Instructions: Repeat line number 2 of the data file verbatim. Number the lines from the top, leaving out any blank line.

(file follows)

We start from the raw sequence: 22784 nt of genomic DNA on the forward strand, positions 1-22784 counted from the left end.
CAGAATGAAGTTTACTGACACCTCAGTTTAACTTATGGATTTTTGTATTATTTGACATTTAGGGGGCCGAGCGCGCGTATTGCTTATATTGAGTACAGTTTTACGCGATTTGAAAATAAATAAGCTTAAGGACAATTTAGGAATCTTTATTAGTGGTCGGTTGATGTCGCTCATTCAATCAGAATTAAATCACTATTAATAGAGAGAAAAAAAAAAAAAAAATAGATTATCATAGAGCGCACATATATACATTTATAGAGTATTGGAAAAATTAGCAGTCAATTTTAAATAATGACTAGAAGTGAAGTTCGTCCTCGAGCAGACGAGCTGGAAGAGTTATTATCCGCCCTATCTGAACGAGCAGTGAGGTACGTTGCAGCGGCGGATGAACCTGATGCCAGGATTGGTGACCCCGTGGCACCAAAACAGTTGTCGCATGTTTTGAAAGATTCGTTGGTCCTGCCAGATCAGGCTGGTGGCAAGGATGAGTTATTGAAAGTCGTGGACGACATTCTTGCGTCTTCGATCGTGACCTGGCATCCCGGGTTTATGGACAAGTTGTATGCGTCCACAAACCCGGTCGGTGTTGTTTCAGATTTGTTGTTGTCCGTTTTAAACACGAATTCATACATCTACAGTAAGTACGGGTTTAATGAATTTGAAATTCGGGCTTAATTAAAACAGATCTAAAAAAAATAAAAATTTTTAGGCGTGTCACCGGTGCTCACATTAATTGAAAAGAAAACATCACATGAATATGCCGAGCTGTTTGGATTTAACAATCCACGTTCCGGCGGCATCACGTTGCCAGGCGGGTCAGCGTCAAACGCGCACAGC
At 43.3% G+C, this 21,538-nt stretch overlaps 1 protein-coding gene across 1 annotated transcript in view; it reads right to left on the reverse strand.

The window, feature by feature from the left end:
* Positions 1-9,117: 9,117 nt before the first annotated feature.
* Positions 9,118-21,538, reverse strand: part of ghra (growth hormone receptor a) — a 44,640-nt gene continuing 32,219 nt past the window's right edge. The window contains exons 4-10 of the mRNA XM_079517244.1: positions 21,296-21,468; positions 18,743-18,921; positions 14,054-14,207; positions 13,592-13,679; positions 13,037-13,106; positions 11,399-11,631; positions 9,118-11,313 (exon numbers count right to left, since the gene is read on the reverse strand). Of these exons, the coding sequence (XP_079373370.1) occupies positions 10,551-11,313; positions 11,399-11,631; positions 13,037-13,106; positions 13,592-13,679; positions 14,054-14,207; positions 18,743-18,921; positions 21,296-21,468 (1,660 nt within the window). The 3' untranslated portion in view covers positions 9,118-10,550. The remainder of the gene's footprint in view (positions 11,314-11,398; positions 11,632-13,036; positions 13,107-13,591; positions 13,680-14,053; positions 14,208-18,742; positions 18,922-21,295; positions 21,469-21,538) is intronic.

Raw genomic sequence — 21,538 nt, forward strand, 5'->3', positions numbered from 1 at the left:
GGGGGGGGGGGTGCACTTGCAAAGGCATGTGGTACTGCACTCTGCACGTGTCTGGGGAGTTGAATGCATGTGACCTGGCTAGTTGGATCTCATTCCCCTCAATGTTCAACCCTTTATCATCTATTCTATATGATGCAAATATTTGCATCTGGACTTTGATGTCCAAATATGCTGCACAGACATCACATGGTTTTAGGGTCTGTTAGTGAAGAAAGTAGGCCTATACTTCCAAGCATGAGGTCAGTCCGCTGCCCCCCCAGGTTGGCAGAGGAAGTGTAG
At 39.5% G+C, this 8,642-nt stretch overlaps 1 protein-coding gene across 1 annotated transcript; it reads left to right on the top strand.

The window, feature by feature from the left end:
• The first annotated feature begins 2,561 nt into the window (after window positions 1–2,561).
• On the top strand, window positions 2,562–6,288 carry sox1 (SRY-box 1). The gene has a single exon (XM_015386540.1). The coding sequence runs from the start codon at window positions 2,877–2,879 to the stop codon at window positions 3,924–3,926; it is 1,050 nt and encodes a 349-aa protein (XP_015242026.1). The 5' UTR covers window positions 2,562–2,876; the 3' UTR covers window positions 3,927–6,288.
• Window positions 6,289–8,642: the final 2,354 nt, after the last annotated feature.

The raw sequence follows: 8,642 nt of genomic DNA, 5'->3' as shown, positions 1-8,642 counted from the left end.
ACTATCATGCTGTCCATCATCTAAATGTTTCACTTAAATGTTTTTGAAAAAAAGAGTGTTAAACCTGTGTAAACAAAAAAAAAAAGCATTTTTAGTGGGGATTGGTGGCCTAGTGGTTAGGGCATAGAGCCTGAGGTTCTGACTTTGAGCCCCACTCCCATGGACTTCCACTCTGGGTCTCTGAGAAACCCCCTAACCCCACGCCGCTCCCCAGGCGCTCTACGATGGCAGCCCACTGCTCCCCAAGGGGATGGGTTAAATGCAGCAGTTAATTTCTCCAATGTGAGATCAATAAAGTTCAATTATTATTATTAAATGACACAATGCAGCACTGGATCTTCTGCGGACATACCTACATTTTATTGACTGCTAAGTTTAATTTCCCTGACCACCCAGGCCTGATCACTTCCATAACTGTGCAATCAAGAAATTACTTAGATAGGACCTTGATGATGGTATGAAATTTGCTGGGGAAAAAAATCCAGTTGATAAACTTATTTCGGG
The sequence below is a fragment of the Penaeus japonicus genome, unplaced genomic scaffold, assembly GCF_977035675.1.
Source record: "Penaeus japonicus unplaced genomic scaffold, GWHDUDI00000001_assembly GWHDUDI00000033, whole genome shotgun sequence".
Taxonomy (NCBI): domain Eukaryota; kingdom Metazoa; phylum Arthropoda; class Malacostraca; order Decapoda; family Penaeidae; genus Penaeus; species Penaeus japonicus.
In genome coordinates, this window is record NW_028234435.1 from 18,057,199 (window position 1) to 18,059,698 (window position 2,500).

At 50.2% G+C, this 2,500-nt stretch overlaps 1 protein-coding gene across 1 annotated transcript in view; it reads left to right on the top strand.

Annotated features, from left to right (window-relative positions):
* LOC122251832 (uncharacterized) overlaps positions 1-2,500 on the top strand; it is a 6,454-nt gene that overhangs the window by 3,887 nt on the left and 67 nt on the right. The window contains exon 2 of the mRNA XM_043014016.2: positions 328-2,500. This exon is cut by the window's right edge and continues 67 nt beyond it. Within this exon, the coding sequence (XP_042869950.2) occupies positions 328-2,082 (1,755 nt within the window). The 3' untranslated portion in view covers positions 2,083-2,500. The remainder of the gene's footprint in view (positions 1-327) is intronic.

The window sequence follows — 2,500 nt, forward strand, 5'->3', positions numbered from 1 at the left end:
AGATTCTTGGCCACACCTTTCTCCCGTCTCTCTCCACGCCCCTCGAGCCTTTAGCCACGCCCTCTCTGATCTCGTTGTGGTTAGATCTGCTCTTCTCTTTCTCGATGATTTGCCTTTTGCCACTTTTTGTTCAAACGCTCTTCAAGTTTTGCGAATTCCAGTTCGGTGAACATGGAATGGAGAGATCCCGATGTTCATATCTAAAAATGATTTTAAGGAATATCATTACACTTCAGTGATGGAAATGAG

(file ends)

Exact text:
CAGAATGAAGTTTACTGACACCTCAGTTTAACTTATGGATTTTTGTATTATTTGACATTTAGGGGGCCGAGCGCGCGTATTGCTTATATTGAGTACAGTTTTACGCGATTTGAAAATAAATAAGCTTAAGGACAATTTAGGAATCTTTATTAGTGGTCGGTTGATGTCGCTCATTCAATCAGAATTAAATCACTATTAATAGAGAGAAAAAAAAAAAAAAAATAGATTATCATAGAGCGCACATATATACATTTATAGAGTATTGGAAAAATTAGCAGTCAATTTTAAATAATGACTAGAAGTGAAGTTCGTCCTCGAGCAGACGAGCTGGAAGAGTTATTATCCGCCCTATCTGAACGAGCAGTGAGGTACGTTGCAGCGGCGGATGAACCTGATGCCAGGATTGGTGACCCCGTGGCACCAAAACAGTTGTCGCATGTTTTGAAAGATTCGTTGGTCCTGCCAGATCAGGCTGGTGGCAAGGATGAGTTATTGAAAGTCGTGGACGACATTCTTGCGTCTTCGATCGTGACCTGGCATCCCGGGTTTATGGACAAGTTGTATGCGTCCACAAACCCGGTCGGTGTTGTTTCAGATTTGTTGTTGTCCGTTTTAAACACGAATTCATACATCTACAGTAAGTACGGGTTTAATGAATTTGAAATTCGGGCTTAATTAAAACAGATCTAAAAAAAATAAAAATTTTTAGGCGTGTCACCGGTGCTCACATTAATTGAAAAGAAAACATCACATGAATATGCCGAGCTGTTTGGATTTAACAATCCACGTTCCGGCGGCATCACGTTGCCAGGCGGGTCAGCGTCAAACGCGCACAGC